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New pill mill law just what the doctor ordered

As a result of weak oversight and lax regulation, Florida has become a haven for the illicit prescription drug trade over the past few years.

Pill mills in the state have seen up to 80 patients a day, prescribing them drugs such as oxycodone, a painkiller otherwise known as “hillbilly heroin.” Dealers who buy the drugs for $5 in Florida have been known to sell them elsewhere for as much as $30. The epidemic is estimated to kill seven Floridians every day, according to the St. Petersburg Times.

Gov. Rick Scott signed a bill Friday that aims to clamp down on the prescription drug trade after much adieu. Scott originally opposed the law because of a provision that would establish a prescription drug-monitoring database that would be used to help stop the crisis.

Scott raised concerns about the privacy and effectiveness of such a database. Thankfully, he changed his mind.

The law is a huge step in the fight against the trade and will be welcomed by both law enforcement and citizens alike. Sen. Mike Fasano (R-New Port Richey) praised the governor’s shift in stance on the database.

“The governor has made a huge turnaround … The governor today signed a bill that not only preserves the prescription drug-monitoring database, it makes it better,” he said to the Times.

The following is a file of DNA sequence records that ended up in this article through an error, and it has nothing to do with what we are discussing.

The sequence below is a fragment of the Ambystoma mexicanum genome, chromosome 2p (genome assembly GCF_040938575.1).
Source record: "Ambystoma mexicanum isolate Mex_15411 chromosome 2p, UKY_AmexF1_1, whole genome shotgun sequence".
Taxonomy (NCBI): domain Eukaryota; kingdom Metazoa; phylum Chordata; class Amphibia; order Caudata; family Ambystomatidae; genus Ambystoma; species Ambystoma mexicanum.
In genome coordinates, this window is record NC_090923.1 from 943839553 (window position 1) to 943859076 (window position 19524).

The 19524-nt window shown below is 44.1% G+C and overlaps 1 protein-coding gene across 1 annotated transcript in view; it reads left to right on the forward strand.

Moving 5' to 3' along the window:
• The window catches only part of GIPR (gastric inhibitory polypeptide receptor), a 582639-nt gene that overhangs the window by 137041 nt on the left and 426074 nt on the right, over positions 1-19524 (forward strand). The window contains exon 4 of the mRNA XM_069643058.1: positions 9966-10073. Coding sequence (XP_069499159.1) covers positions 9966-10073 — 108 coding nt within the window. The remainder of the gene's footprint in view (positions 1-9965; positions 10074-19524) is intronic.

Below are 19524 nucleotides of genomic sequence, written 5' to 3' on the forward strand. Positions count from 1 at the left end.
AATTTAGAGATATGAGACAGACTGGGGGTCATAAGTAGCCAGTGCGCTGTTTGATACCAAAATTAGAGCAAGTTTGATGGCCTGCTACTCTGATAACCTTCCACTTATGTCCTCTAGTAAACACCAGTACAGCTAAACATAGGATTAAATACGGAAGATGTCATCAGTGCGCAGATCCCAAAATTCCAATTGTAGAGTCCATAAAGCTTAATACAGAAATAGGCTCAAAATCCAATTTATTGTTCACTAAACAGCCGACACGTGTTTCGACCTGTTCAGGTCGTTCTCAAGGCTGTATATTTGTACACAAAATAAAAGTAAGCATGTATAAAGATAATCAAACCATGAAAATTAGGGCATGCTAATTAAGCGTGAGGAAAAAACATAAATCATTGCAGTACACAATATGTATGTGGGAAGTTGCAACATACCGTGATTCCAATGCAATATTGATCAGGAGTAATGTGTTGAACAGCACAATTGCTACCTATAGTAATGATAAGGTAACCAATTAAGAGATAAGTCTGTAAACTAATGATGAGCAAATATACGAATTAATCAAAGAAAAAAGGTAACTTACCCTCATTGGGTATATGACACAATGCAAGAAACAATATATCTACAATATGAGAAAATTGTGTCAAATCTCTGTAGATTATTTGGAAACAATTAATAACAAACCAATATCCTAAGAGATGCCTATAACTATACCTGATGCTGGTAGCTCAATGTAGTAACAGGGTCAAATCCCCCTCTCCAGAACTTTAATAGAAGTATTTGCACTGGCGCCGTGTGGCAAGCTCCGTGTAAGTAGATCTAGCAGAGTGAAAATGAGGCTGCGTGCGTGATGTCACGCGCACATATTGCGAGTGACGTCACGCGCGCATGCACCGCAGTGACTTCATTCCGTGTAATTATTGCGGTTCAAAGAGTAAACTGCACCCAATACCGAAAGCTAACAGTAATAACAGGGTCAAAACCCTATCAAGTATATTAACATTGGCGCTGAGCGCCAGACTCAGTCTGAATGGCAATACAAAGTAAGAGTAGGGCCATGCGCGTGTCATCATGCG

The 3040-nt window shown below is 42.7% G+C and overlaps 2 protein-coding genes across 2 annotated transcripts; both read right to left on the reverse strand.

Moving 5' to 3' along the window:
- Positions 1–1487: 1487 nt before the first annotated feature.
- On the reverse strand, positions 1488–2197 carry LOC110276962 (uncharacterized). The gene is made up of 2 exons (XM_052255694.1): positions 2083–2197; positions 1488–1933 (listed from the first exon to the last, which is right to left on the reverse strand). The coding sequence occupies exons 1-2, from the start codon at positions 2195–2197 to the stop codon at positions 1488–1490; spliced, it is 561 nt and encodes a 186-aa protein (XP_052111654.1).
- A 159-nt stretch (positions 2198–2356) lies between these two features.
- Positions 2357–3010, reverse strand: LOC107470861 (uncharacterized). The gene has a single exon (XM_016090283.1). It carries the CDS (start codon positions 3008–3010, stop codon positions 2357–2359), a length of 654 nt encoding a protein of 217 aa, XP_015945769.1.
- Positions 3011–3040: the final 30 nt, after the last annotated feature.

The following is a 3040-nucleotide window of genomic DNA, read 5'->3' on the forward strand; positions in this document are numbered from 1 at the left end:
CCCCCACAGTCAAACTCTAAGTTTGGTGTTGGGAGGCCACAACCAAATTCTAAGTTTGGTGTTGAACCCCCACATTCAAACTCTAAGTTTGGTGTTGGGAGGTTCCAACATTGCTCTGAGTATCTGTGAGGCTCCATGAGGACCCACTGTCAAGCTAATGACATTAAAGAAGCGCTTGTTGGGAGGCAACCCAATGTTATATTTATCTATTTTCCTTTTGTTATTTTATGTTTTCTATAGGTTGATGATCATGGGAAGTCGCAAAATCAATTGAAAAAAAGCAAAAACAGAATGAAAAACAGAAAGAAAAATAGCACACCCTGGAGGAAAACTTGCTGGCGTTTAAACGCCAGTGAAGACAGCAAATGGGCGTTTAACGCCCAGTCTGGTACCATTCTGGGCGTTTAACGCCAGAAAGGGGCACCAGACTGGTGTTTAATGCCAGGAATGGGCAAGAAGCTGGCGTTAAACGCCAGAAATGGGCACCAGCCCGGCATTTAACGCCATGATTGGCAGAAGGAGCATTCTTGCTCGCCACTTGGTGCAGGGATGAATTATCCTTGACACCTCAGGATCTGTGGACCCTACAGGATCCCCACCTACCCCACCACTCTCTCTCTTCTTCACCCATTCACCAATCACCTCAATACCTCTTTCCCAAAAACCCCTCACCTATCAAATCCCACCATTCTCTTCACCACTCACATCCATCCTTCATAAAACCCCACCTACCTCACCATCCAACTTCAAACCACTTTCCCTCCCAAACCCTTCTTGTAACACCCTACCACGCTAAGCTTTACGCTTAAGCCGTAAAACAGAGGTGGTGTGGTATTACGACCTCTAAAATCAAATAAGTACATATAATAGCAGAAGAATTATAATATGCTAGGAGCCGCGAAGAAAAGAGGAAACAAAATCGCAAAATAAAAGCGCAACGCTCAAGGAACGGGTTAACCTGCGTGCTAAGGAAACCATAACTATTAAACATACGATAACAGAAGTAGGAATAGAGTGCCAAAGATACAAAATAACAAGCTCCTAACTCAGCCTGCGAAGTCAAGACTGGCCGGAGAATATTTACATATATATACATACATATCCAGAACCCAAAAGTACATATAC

Beside the database, the bill has some other important measures. It creates new penalties for doctors who overprescribe pills, strengthens reporting requirements, bans most doctors from selling pain drugs out of their offices, requires most prescriptions to be filled at pharmacies and gives $3 million to law agencies.

At a bill signing ceremony in Tampa, Hillsborough County Sheriff David Gee said 30 percent of suspects booked in the county jail each day suffer from opiate withdrawal, illustrating the seriousness of the crisis.

In the first half of 2010, Florida doctors prescribed nine times as much oxycodone as the rest of the nation combined, according to the Miami Herald. Many who purchased the pills returned to their home states to sell them there, fueling the epidemic elsewhere.

Florida should not be known as the nation’s drug supplier. This bill will go a long way in the fight against this destructive trade, and it will help realize a vision in which Florida is not a destination for drug-dealing criminals. Gov. Scott was right to sign this needed legislation.